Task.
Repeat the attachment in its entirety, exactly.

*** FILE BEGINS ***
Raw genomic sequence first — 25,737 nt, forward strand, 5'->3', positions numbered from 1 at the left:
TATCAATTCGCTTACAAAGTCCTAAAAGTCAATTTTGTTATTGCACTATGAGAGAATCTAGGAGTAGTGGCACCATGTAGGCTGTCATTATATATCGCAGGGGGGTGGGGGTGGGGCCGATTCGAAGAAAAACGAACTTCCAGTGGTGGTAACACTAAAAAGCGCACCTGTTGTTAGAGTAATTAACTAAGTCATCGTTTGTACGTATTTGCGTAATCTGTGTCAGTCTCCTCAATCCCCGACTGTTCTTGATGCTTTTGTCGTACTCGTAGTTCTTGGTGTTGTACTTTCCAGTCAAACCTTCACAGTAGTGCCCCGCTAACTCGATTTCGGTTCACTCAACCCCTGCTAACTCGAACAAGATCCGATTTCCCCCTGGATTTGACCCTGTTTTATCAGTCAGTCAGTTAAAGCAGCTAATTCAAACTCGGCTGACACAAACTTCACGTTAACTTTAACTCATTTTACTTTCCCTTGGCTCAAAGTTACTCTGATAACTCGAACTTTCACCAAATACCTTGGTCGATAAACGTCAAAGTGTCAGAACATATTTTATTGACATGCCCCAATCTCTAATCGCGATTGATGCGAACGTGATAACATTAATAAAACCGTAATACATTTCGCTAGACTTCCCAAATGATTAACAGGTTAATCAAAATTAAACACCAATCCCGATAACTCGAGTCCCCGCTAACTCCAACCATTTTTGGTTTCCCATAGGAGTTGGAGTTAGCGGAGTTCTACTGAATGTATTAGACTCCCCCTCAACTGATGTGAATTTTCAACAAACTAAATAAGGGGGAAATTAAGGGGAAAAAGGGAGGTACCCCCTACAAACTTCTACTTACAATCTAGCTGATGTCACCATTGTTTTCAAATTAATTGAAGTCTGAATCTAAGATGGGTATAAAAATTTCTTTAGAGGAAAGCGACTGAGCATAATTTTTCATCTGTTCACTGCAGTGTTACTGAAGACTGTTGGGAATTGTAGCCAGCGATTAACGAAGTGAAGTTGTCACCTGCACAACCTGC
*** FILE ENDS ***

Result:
Raw genomic sequence first — 25,737 nt, forward strand, 5'->3', positions numbered from 1 at the left:
TATCAATTCGCTTACAAAGTCCTAAAAGTCAATTTTGTTATTGCACTATGAGAGAATCTAGGAGTAGTGGCACCATGTAGGCTGTCATTATATATCGCAGGGGGGTGGGGGTGGGGCCGATTCGAAGAAAAACGAACTTCCAGTGGTGGTAACACTAAAAAGCGCACCTGTTGTTAGAGTAATTAACTAAGTCATCGTTTGTACGTATTTGCGTAATCTGTGTCAGTCTCCTCAATCCCCGACTGTTCTTGATGCTTTTGTCGTACTCGTAGTTCTTGGTGTTGTACTTTCCAGTCAAACCTTCACAGTAGTGCCCCGCTAACTCGATTTCGGTTCACTCAACCCCTGCTAACTCGAACAAGATCCGATTTCCCCCTGGATTTGACCCTGTTTTATCAGTCAGTCAGTTAAAGCAGCTAATTCAAACTCGGCTGACACAAACTTCACGTTAACTTTAACTCATTTTACTTTCCCTTGGCTCAAAGTTACTCTGATAACTCGAACTTTCACCAAATACCTTGGTCGATAAACGTCAAAGTGTCAGAACATATTTTATTGACATGCCCCAATCTCTAATCGCGATTGATGCGAACGTGATAACATTAATAAAACCGTAATACATTTCGCTAGACTTCCCAAATGATTAACAGGTTAATCAAAATTAAACACCAATCCCGATAACTCGAGTCCCCGCTAACTCCAACCATTTTTGGTTTCCCATAGGAGTTGGAGTTAGCGGAGTTCTACTGAATGTATTAGACTCCCCCTCAACTGATGTGAATTTTCAACAAACTAAATAAGGGGGAAATTAAGGGGAAAAAGGGAGGTACCCCCTACAAACTTCTACTTACAATCTAGCTGATGTCACCATTGTTTTCAAATTAATTGAAGTCTGAATCTAAGATGGGTATAAAAATTTCTTTAGAGGAAAGCGACTGAGCATAATTTTTCATCTGTTCACTGCAGTGTTACTGAAGACTGTTGGGAATTGTAGCCAGCGATTAACGAAGTGAAGTTGTCACCTGCACAACCTGC